I know it’s a few weeks old by now, but I found this Newsweek article very interesting. It talks about how even though women are doing a lot of amazing things professionally, as they become mothers they find that both jobs and motherhood are both full time endeavors. According to the article, many, many women are being driven crazy trying to do both well.
I’m not sure what can or should be done on a societal level to fix this problem. For all I know, it may not even be much of a problem. But if it is I am deeply skeptical that the solutions are the things suggested by the article’s author (who actually wrote a book on this same topic) like government-provided daycare and "progressive tax policies that would transfer our nation’s wealth back to the middle class". (Just because we’re liberal Mormons here, it doesn’t mean we’re all on the left politically.) Of course, a discussion on public policy isn’t what I intend with this post. The thing is that my wife and I will one day have kids. Is she doomed to be one "of the mothers [who] appear. . . to have lost nearly all sense of themselves as adult women"? Does being Mormon offer any insights into this issue? Maybe the Proclamation on the Family affirms that this is just the lot of women. (I sure hope not.)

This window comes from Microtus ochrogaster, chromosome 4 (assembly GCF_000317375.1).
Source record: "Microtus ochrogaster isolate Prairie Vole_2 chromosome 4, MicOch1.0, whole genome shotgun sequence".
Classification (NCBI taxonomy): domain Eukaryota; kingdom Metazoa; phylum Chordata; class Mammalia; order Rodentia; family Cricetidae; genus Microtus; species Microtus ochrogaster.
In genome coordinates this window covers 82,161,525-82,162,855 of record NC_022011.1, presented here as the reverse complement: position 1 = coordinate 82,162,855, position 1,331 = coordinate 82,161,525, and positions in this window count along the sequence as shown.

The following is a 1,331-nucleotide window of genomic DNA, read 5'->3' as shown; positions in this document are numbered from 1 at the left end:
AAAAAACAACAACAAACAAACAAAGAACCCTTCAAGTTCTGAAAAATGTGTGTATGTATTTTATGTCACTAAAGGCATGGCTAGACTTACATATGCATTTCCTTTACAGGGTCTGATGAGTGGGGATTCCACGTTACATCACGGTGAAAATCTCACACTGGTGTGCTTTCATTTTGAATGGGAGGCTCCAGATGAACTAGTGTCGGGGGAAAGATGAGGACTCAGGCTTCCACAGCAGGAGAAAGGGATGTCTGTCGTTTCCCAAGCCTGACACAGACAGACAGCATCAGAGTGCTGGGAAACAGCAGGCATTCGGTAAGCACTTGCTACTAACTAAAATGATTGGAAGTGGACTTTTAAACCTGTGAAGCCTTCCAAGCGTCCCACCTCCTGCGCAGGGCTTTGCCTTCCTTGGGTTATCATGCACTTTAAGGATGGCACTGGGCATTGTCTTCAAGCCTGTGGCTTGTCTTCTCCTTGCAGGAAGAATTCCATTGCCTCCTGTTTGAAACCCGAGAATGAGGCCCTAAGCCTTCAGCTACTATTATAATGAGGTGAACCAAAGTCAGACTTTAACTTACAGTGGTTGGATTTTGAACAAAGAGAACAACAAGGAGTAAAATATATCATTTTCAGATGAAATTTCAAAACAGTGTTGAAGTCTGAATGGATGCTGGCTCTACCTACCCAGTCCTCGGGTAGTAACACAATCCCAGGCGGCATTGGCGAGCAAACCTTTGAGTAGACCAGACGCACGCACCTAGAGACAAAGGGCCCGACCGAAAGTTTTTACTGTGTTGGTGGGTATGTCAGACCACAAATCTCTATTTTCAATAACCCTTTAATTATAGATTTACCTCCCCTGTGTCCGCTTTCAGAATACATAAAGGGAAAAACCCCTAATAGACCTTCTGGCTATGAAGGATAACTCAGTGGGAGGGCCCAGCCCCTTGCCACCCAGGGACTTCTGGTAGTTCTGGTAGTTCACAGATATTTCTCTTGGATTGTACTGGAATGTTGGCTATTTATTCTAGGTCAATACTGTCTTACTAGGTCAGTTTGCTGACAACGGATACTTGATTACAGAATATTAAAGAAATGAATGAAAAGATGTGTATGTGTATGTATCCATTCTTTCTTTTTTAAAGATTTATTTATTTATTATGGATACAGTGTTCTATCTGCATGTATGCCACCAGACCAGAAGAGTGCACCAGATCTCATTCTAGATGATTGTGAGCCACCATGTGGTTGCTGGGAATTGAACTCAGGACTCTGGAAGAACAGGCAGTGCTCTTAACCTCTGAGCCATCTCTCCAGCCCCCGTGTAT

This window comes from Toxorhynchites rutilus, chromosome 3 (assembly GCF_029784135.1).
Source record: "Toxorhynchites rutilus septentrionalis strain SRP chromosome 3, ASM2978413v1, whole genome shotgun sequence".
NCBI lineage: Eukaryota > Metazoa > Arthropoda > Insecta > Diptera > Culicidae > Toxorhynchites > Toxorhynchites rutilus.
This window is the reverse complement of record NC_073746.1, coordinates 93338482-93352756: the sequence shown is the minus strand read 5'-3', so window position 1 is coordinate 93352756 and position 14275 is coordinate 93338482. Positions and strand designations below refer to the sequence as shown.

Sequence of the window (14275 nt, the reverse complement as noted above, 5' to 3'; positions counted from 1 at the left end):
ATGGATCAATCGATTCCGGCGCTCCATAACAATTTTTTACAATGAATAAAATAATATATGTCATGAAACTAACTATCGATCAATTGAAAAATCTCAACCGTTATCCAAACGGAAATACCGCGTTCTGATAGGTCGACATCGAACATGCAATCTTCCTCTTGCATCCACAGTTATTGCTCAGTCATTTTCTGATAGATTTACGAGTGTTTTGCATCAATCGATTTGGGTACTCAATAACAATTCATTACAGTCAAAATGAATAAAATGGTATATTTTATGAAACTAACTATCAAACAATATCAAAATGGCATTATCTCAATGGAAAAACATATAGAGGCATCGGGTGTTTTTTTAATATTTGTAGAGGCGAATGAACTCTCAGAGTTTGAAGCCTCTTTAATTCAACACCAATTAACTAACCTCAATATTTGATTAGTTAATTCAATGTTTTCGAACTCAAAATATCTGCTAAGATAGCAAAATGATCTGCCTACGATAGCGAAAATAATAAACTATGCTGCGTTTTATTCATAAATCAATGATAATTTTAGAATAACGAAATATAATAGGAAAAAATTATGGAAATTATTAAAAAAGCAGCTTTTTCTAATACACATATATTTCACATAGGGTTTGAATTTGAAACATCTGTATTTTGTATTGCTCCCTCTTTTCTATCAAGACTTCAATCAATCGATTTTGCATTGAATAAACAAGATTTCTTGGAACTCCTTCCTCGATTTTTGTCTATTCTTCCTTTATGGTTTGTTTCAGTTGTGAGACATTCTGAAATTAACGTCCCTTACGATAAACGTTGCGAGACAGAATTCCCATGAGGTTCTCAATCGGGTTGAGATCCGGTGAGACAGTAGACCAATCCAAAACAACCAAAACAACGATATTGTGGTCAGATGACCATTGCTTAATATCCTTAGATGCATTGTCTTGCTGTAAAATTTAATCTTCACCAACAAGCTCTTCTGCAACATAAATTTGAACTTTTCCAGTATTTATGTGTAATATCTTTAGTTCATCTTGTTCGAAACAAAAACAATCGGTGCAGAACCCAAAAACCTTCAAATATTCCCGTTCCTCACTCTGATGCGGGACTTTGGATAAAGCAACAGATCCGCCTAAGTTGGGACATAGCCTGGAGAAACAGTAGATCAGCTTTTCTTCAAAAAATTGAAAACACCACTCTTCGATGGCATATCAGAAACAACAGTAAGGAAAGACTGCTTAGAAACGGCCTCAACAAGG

Looking at our own situation, it seems to "make more sense" for Amy to be the one to spend more time at home with our kids: her career as a music therapist can be quite flexible if necessary, and as a (future) lawyer I’m likely to make more money. But I wonder if that simple analysis is really all there is to it. If it works out that way she’ll also be the one to deal with the psychological issues of trading off child rearing and fully pursuing professional achievements. On the other hand, if I were to stay home while she worked, I’d likely face those same uncomfortable issues. Raising kids is a wonderful thing, or so I’m told; does it have to come at the expense of personal fulfillment, or is there some other way?
I’ve actually had some good examples of women balancing raising kids and pursuing professional goals in my life. My own parents, for example, went to such lengths as to start their own private school for us kids to attend, at least partly for the purpose of being closely involved in our education and our lives in general growing up. Since then my mother has recently completed her PhD, and is now on a university faculty and runs her own teacher training program, putting into use the experience and training she got running her own school. This is a pretty unique way of achieving a professional/parental balance, and when I ask her she just mentions how we each have to find our own path and make it work for our own situation. That advice is somewhat helpful, but perhaps not as specific as one would like.
Any thoughts on this one? This is all still ahead of me, but it is something I consider. I find it interesting that even these days it’s mostly women who feel the strain of "doing it all", when you’d think that if it were important to men see their kids raised well they might be feeling some of the same stresses. I wonder how I (we) can arrange things for both of us to feel great about how our kids are raised and how our professional lives unfold.